“Ask the artist” – a chance to get your questions answered

Is there such a thing as a perfect pose for a pet portrait?

Good question! The answer is straightforward, no, there is not. But there are a few requirements to make your pet portrait painting the best it can be. I will write a complete blog post on the topic of reference photos soon. So I won’t get into the whole photography tips subject right now. Let’s get back to the question of posing.

The best pose for your pet portrait painting is the pose you love or know the best for YOUR pet. Take a minute and just think of your pet. What do you “see” in front of you? If your pet is an older animal, it might be that he/she sleeps a lot and you have that picture of him or her snoozing in their bed in your mind. Or on your couch lol If you got a young and energetic puppy and you picture your pet, you might imagine him bouncing towards you. Or if nine times out of ten you find your cat looking down at you from the top of the cat tree, well that’s what you will probably picture when you think of your cat right now.

 

A little story about a dog called Boo

You see, we all think differently when we think of our furry friends. I remember my first time drawing Boo, the German shepherd mix. Aisling, her owner, send me the photo she wanted me to draw and all I could think of was “Why?” All the typical “tips and advice” posts on the internet tell you to take a photo from head-on, on the same level as the pet and so on. Boo’s photo was neither and I couldn’t figure out why would anyone want this particular pose as a drawing. Let’s just say, I was very new to the whole commission business and this had thrown me a bit. So I did what I knew best, I asked my client. “Aisling, why did you pick this particular photo?” I knew Aisling was a talented photographer and I had seen lots of gorgeous photos of Boo, much more standard pet portrait material. So why this one?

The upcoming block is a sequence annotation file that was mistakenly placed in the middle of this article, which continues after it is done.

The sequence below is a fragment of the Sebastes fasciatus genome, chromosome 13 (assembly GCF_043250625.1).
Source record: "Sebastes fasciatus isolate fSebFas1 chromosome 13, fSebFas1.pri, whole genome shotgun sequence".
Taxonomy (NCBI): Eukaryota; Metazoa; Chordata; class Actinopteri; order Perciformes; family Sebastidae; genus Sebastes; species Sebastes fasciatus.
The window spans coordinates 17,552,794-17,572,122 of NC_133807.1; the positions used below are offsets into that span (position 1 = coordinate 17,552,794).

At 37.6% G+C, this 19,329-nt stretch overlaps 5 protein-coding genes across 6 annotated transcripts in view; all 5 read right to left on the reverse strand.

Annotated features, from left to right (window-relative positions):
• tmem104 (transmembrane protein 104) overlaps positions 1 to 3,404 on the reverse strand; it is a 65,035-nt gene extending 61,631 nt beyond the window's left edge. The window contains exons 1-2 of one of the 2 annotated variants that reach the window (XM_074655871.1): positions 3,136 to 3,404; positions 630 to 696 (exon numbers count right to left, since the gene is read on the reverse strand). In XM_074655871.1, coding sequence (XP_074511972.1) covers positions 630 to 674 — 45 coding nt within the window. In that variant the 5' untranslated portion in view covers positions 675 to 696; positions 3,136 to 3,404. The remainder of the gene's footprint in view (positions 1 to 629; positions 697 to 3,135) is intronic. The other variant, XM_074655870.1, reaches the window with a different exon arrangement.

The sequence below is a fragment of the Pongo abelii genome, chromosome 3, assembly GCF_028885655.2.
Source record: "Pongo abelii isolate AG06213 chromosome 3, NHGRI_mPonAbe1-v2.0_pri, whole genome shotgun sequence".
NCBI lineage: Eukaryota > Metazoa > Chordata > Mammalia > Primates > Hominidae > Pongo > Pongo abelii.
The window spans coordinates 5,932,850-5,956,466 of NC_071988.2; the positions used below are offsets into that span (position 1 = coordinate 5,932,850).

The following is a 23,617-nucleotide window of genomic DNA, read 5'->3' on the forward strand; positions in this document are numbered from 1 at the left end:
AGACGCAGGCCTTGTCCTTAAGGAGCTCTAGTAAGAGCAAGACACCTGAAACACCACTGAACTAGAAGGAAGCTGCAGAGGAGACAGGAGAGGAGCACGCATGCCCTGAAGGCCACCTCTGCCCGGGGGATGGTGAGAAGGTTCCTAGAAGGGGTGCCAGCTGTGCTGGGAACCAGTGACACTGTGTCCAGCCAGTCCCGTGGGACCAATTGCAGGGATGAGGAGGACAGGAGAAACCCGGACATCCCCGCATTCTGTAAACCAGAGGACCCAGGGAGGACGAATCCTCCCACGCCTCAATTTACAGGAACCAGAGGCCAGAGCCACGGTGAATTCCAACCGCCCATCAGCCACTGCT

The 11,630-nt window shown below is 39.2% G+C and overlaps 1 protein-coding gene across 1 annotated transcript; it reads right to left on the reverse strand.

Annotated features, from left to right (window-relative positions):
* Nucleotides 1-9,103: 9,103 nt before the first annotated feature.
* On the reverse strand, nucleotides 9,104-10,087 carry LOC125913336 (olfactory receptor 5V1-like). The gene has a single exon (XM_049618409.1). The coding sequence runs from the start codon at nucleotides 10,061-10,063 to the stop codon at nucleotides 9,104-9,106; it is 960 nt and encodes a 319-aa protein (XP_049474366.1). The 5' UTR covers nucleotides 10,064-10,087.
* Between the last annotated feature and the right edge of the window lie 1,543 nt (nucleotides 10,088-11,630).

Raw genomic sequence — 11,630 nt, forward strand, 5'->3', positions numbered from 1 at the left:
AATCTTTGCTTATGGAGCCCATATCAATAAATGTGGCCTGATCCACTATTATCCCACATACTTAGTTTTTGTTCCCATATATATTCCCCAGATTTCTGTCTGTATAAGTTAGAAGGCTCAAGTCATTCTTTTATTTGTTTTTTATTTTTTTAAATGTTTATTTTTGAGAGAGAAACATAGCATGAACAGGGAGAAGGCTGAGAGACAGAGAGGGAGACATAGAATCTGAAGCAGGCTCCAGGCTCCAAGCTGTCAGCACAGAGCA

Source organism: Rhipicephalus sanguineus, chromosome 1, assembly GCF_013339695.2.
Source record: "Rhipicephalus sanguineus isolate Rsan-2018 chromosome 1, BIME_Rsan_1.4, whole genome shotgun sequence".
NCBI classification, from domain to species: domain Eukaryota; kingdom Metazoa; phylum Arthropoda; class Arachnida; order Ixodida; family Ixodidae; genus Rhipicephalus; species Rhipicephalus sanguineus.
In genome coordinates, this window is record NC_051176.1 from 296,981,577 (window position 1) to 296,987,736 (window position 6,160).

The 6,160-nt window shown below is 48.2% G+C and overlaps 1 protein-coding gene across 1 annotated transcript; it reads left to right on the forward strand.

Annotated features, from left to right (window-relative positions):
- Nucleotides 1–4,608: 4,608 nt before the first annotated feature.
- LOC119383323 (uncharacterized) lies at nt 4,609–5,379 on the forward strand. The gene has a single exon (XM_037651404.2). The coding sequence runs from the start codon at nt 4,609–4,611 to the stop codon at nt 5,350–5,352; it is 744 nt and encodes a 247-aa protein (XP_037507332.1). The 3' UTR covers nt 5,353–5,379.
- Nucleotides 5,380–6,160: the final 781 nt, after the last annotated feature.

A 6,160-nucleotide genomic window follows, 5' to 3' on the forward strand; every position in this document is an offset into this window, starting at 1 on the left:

Her answer was so simple. Every time they were together, Boo would sit or stand beside Aisling and look up at her, expectantly. The tilt of the head and the eye contact, that was what Aisling thought of every time she thought of Boo. So, of course, it made perfect sense to draw her pet portrait that way too!

Conclusion

I learned so much from this simple question I asked back in 2008.  You know your pet better than anyone. Imagine your dog loves nothing more than playing with a tennis ball and everytime you think of him you see him with a tennis ball in his mouth. Chances are you will either have already a ton of photos of him with his ball or at least it will be easy to get one. A pet portrait with his tennis ball will feel like the most natural thing in the world to you. On the contrary, if your cat hates to sit on the purple sequin cushion in your living room and avoids it like the devil lives in it, you probably won’t want your cat’s portrait to include the purple sequin cushion! Your mind can’t see the connection.

So as a simple guide to posing your pet ….. don’t do it. Try and capture what your pet loves doing best and what you love about your pet best. You will both have a better time taking photos and the resulting photos and of course the resulting pet portrait will have a much deeper meaning for you.

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